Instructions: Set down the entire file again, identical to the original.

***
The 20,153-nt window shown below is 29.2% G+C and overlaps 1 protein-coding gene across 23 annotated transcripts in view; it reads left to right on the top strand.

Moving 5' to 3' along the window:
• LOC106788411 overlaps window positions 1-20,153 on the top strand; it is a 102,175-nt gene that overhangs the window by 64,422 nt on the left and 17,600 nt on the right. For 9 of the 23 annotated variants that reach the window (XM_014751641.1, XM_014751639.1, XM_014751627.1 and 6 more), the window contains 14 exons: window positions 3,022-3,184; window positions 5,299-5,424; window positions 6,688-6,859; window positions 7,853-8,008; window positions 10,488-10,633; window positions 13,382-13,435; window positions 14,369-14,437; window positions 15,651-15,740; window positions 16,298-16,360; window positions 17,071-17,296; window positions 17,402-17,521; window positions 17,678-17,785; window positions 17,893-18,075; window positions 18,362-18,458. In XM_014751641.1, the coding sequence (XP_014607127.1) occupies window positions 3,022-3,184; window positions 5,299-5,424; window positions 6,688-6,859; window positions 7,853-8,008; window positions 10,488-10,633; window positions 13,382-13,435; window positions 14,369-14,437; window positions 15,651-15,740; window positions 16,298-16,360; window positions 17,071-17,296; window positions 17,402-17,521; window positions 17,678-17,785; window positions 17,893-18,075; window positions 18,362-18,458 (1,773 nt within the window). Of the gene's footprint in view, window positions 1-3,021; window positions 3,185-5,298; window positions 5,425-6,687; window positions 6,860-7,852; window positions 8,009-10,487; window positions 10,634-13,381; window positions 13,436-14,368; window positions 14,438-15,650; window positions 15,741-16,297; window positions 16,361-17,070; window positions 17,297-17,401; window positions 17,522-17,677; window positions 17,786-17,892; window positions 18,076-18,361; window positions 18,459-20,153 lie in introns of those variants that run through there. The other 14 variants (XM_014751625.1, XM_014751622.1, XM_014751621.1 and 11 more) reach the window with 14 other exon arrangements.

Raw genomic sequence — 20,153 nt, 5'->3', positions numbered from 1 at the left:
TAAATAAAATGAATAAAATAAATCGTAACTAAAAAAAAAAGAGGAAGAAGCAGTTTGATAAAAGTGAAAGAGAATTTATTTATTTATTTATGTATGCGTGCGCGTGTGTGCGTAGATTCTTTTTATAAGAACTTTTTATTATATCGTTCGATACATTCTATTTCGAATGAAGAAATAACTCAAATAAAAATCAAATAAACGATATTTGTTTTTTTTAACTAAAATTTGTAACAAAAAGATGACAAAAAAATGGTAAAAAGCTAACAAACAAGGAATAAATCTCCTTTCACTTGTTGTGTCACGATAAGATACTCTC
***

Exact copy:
The 20,153-nt window shown below is 29.2% G+C and overlaps 1 protein-coding gene across 23 annotated transcripts in view; it reads left to right on the top strand.

Moving 5' to 3' along the window:
• LOC106788411 overlaps window positions 1-20,153 on the top strand; it is a 102,175-nt gene that overhangs the window by 64,422 nt on the left and 17,600 nt on the right. For 9 of the 23 annotated variants that reach the window (XM_014751641.1, XM_014751639.1, XM_014751627.1 and 6 more), the window contains 14 exons: window positions 3,022-3,184; window positions 5,299-5,424; window positions 6,688-6,859; window positions 7,853-8,008; window positions 10,488-10,633; window positions 13,382-13,435; window positions 14,369-14,437; window positions 15,651-15,740; window positions 16,298-16,360; window positions 17,071-17,296; window positions 17,402-17,521; window positions 17,678-17,785; window positions 17,893-18,075; window positions 18,362-18,458. In XM_014751641.1, the coding sequence (XP_014607127.1) occupies window positions 3,022-3,184; window positions 5,299-5,424; window positions 6,688-6,859; window positions 7,853-8,008; window positions 10,488-10,633; window positions 13,382-13,435; window positions 14,369-14,437; window positions 15,651-15,740; window positions 16,298-16,360; window positions 17,071-17,296; window positions 17,402-17,521; window positions 17,678-17,785; window positions 17,893-18,075; window positions 18,362-18,458 (1,773 nt within the window). Of the gene's footprint in view, window positions 1-3,021; window positions 3,185-5,298; window positions 5,425-6,687; window positions 6,860-7,852; window positions 8,009-10,487; window positions 10,634-13,381; window positions 13,436-14,368; window positions 14,438-15,650; window positions 15,741-16,297; window positions 16,361-17,070; window positions 17,297-17,401; window positions 17,522-17,677; window positions 17,786-17,892; window positions 18,076-18,361; window positions 18,459-20,153 lie in introns of those variants that run through there. The other 14 variants (XM_014751625.1, XM_014751622.1, XM_014751621.1 and 11 more) reach the window with 14 other exon arrangements.

Raw genomic sequence — 20,153 nt, 5'->3', positions numbered from 1 at the left:
TAAATAAAATGAATAAAATAAATCGTAACTAAAAAAAAAAGAGGAAGAAGCAGTTTGATAAAAGTGAAAGAGAATTTATTTATTTATTTATGTATGCGTGCGCGTGTGTGCGTAGATTCTTTTTATAAGAACTTTTTATTATATCGTTCGATACATTCTATTTCGAATGAAGAAATAACTCAAATAAAAATCAAATAAACGATATTTGTTTTTTTTAACTAAAATTTGTAACAAAAAGATGACAAAAAAATGGTAAAAAGCTAACAAACAAGGAATAAATCTCCTTTCACTTGTTGTGTCACGATAAGATACTCTC